Communities subjected to discriminatory lending and mortgage practices decades ago now have higher rates of asthma, according to new research out Wednesday. These predominately low-income communities and communities of color also suffer from increased exposure to pollutants.
Redlining — the practice of denying loans or insurance to certain groups or neighborhoods over concerns that they might be at higher risk of default — has been banned for more than half a century. But the discriminatory practice played a major role in shaping modern neighborhoods, with a disproportionate impact on low-income people of color. And it may also be having a profound affect on contemporary health issues.
An analysis of eight California cities indicates that redlining left vulnerable groups at disproportionate risk of asthma and air pollution exposure. The new research from the University of California, Berkeley and the University of California, San Francisco (UCSF) shows that residents in historically redlined communities are more than twice as likely as residents in other communities to make emergency room trips due to asthma.
Those same neighborhoods also have significantly higher levels of diesel particulate matter in their air, a component of diesel exhaust, which causes lung cancer and has been linked to bladder cancer. Decreased mental function and heart damage are also associated with the carcinogen, which effects ecology as well as people — diesel exhaust has been found to degrade the environment needed for honeybees.
“Redlining maps that were drawn 80 years ago, partially on the basis of race, are still predictive of not only who lives in a neighborhood, but also what kind of health problems they are experiencing,” Anthony Nardone, a Berkeley-UCSF medical student who led the analysis project, said in a statement.
The researchers traced the modern health trends back to redlining practices from decades ago. A direct culprit is the Home Owners Loan Corporation (HOLC), formed in 1933, which for years color-coded the risks associated with different neighborhoods across the country. Redlining itself comes from the red color assigned to grade D areas, or those deemed to be at the highest risk of default, while green was assigned to grade A neighborhoods.
Racial demographics played a significant role in these assignments, with “foreign-born” status among the factors taken into account. Income was another major factor; the restrictions ultimately allowed for the government to deny home loans to large swathes of people, with 239 cities overall impacted.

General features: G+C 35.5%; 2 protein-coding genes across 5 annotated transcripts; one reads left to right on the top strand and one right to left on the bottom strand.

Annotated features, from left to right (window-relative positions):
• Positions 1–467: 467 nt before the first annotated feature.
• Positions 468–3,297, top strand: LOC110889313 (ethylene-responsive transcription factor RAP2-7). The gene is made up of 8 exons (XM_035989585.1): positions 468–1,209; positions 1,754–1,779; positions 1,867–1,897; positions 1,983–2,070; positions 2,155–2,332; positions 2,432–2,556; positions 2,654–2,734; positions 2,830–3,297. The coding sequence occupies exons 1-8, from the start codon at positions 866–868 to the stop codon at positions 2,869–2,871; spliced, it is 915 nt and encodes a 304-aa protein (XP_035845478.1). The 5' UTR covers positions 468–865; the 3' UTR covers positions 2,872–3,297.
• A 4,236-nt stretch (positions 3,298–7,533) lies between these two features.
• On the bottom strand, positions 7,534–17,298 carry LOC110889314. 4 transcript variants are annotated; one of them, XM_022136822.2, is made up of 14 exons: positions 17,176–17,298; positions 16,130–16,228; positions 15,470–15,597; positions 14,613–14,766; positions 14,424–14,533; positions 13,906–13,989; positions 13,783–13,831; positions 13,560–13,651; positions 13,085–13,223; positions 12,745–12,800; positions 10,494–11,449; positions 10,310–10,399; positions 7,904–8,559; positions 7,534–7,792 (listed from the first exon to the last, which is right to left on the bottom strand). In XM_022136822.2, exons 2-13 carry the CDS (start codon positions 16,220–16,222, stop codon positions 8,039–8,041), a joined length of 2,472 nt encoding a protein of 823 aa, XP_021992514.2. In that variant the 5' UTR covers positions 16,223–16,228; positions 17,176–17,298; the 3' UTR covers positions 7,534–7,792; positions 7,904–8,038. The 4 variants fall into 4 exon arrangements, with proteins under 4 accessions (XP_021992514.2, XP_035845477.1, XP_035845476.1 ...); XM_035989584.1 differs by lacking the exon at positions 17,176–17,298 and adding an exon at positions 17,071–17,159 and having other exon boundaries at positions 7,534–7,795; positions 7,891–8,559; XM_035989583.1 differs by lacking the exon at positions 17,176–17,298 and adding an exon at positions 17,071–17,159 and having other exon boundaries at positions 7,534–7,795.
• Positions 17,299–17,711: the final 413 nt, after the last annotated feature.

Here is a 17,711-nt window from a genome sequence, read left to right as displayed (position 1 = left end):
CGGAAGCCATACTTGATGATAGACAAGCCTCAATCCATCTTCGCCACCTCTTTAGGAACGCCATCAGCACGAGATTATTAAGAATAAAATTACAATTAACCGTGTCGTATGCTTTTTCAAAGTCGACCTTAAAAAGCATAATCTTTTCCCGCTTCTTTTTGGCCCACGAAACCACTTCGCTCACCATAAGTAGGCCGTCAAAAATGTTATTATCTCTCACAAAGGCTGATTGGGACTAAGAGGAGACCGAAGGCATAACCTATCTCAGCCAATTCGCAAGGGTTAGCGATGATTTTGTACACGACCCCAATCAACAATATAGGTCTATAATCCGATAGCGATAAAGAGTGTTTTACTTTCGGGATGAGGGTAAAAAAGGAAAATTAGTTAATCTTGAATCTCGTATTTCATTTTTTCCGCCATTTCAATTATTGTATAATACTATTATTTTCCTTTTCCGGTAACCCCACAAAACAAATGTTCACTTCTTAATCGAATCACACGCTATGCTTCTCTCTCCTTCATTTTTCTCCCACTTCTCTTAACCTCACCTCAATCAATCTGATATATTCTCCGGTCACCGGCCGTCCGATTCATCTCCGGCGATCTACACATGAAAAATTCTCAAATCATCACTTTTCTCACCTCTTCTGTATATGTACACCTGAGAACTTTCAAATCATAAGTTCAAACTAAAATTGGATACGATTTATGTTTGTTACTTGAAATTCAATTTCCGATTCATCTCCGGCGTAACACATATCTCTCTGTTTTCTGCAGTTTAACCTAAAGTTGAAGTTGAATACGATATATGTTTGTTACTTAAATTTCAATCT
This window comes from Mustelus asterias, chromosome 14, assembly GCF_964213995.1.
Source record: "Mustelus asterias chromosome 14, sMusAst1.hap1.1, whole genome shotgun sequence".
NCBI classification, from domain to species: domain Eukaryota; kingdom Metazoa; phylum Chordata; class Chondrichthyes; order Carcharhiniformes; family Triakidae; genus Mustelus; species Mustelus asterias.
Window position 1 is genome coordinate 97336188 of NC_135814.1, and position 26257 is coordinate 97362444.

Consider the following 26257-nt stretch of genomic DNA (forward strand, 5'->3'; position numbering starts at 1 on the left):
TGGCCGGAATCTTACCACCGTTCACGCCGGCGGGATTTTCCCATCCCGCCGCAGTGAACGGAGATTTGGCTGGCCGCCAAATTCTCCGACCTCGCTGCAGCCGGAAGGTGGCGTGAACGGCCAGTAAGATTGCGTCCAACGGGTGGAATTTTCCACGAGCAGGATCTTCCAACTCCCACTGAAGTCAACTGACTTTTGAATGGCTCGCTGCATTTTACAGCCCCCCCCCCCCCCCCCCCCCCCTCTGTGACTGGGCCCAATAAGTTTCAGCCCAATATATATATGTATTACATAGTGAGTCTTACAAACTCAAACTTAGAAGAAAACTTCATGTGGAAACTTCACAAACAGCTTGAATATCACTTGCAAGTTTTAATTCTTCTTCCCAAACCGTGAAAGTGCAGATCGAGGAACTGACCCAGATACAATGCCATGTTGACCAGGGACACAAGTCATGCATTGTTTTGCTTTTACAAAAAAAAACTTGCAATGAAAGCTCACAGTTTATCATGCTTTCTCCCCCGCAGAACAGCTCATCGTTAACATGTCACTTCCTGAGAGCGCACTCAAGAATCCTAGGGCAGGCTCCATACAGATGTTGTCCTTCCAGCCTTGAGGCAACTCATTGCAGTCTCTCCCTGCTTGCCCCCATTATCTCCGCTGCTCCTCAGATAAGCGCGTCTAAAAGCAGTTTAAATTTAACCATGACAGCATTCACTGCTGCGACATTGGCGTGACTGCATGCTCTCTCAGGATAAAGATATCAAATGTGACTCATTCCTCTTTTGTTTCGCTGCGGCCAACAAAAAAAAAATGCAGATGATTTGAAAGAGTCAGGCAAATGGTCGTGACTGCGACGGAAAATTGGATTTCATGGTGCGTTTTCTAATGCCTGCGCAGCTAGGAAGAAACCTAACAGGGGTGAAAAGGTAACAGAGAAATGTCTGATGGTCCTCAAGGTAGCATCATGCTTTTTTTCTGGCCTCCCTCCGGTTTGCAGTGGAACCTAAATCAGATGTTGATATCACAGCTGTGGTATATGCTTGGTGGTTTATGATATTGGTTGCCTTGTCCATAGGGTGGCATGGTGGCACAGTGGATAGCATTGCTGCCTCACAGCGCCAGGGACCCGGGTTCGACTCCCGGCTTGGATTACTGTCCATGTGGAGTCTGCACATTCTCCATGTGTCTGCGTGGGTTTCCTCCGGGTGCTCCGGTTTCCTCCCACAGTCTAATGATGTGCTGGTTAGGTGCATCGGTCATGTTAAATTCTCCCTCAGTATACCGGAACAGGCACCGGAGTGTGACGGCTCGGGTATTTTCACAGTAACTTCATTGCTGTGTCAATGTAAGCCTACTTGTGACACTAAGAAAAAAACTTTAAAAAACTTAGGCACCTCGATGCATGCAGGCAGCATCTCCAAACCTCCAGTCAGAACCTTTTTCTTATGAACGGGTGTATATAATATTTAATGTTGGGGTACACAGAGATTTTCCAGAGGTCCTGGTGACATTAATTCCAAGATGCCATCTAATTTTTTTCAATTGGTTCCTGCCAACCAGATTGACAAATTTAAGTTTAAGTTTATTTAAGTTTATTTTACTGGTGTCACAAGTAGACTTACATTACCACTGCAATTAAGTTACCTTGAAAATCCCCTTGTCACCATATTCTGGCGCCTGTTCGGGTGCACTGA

As the years passed and redlining became illegal, the authors of the study note that some cities have shifted demographically, with gentrification playing a role in slightly altering neighborhoods. But black and Latinx people disproportionately still live in the red zones — with serious health implications.
The researchers used historic redlining maps from San Francisco, San Jose, Oakland, Sacramento, Stockton, Fresno, Los Angeles, and San Diego for the analysis. They compared the HOLC ratings to both current air quality and health outcome data results for each city, ultimately finding that neighborhoods once coded as red visited emergency rooms 2.4 times more often than those once coded as green. Diesel particulate matter measurements were also nearly twice as high in the formerly red neighborhoods.
While diesel particulate matter has been linked to asthma, the researchers said other factors cannot be ruled out in assessing asthma rates, with poverty and crime rates among the variables that need to be accounted for. Regardless, the authors said that the connection between redlining and the current health and pollution trends is a strong one.
“The persistence of the legacy of redlining, in terms of its current effect on asthma healthcare utilization, was striking,” said John Balmes, director of the UC Berkeley-UCSF Joint Medical Program, in a statement.
The full report is not published yet, but Nardone told ThinkProgress the researchers plan to submit to a journal by the end of June.
The California study is only the latest to show the lingering effects of redlining. A 2018 study by the National Community Reinvestment Coalition found that the practice has left historically redlined communities worse off economically today. Moreover, contemporary research has shown that people of color are often steered by real estate agents towards more polluted neighborhoods, even though redlining is banned.
And the disproportionate impact of pollution and other environmental issues on low-income communities and people of color has long been documented. A March study by the Proceedings of the National Academy of Sciences (PNAS) found that black and Latinx Americans often suffer from “pollution inequality” as they breathe air largely contaminated by their white counterparts, who typically generate more of the pollution. Separate findings by the Environmental Protection Agency (EPA) have shown that air pollution overwhelmingly impacts people of color more than white people.
Many proponents of bold climate action, like the congressional Green New Deal resolution, are pushing for environmental justice to be a key component of any major proposal — putting the needs of frontline communities, including those impacted by pollution and poor air quality, at the forefront. The Trump administration, meanwhile, has overseen the mass rollback of environmental protections meant to safeguard human health; that includes efforts to weaken the Clean Air Act, the U.S. federal law controlling pollution at a national level.